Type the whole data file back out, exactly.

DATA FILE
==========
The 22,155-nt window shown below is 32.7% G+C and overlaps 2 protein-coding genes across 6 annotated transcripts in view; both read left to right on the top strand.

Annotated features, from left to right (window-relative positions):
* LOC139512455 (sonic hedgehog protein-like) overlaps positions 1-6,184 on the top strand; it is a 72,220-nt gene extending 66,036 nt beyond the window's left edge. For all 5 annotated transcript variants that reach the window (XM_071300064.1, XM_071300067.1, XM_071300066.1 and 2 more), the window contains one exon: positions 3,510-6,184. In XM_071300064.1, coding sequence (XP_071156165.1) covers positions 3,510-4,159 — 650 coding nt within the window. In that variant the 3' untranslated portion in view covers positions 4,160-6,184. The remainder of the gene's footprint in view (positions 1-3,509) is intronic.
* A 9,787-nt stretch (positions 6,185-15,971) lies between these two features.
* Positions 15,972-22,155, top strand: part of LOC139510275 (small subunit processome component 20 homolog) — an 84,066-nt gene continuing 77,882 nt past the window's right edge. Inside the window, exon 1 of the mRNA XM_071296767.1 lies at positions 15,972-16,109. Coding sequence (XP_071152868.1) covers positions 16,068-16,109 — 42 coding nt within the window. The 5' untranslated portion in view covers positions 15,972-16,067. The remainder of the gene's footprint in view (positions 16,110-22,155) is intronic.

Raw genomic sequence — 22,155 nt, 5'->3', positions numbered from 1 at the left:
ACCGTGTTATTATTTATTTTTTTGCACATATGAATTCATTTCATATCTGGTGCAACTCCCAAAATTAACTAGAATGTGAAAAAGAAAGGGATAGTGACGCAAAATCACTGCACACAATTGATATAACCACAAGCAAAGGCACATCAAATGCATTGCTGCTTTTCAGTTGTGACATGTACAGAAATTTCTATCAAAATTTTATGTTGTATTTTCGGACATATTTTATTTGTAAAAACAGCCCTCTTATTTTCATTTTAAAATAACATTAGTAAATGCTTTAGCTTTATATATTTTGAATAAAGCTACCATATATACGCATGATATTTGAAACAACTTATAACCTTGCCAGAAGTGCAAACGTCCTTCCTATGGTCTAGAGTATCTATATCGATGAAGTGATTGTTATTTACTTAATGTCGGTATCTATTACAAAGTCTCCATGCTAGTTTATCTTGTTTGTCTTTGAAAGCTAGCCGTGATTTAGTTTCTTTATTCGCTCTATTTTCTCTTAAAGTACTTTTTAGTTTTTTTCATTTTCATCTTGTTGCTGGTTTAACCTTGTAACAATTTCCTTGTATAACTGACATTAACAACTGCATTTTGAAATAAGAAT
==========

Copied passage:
The 22,155-nt window shown below is 32.7% G+C and overlaps 2 protein-coding genes across 6 annotated transcripts in view; both read left to right on the top strand.

Annotated features, from left to right (window-relative positions):
* LOC139512455 (sonic hedgehog protein-like) overlaps positions 1-6,184 on the top strand; it is a 72,220-nt gene extending 66,036 nt beyond the window's left edge. For all 5 annotated transcript variants that reach the window (XM_071300064.1, XM_071300067.1, XM_071300066.1 and 2 more), the window contains one exon: positions 3,510-6,184. In XM_071300064.1, coding sequence (XP_071156165.1) covers positions 3,510-4,159 — 650 coding nt within the window. In that variant the 3' untranslated portion in view covers positions 4,160-6,184. The remainder of the gene's footprint in view (positions 1-3,509) is intronic.
* A 9,787-nt stretch (positions 6,185-15,971) lies between these two features.
* Positions 15,972-22,155, top strand: part of LOC139510275 (small subunit processome component 20 homolog) — an 84,066-nt gene continuing 77,882 nt past the window's right edge. Inside the window, exon 1 of the mRNA XM_071296767.1 lies at positions 15,972-16,109. Coding sequence (XP_071152868.1) covers positions 16,068-16,109 — 42 coding nt within the window. The 5' untranslated portion in view covers positions 15,972-16,067. The remainder of the gene's footprint in view (positions 16,110-22,155) is intronic.

Raw genomic sequence — 22,155 nt, 5'->3', positions numbered from 1 at the left:
ACCGTGTTATTATTTATTTTTTTGCACATATGAATTCATTTCATATCTGGTGCAACTCCCAAAATTAACTAGAATGTGAAAAAGAAAGGGATAGTGACGCAAAATCACTGCACACAATTGATATAACCACAAGCAAAGGCACATCAAATGCATTGCTGCTTTTCAGTTGTGACATGTACAGAAATTTCTATCAAAATTTTATGTTGTATTTTCGGACATATTTTATTTGTAAAAACAGCCCTCTTATTTTCATTTTAAAATAACATTAGTAAATGCTTTAGCTTTATATATTTTGAATAAAGCTACCATATATACGCATGATATTTGAAACAACTTATAACCTTGCCAGAAGTGCAAACGTCCTTCCTATGGTCTAGAGTATCTATATCGATGAAGTGATTGTTATTTACTTAATGTCGGTATCTATTACAAAGTCTCCATGCTAGTTTATCTTGTTTGTCTTTGAAAGCTAGCCGTGATTTAGTTTCTTTATTCGCTCTATTTTCTCTTAAAGTACTTTTTAGTTTTTTTCATTTTCATCTTGTTGCTGGTTTAACCTTGTAACAATTTCCTTGTATAACTGACATTAACAACTGCATTTTGAAATAAGAAT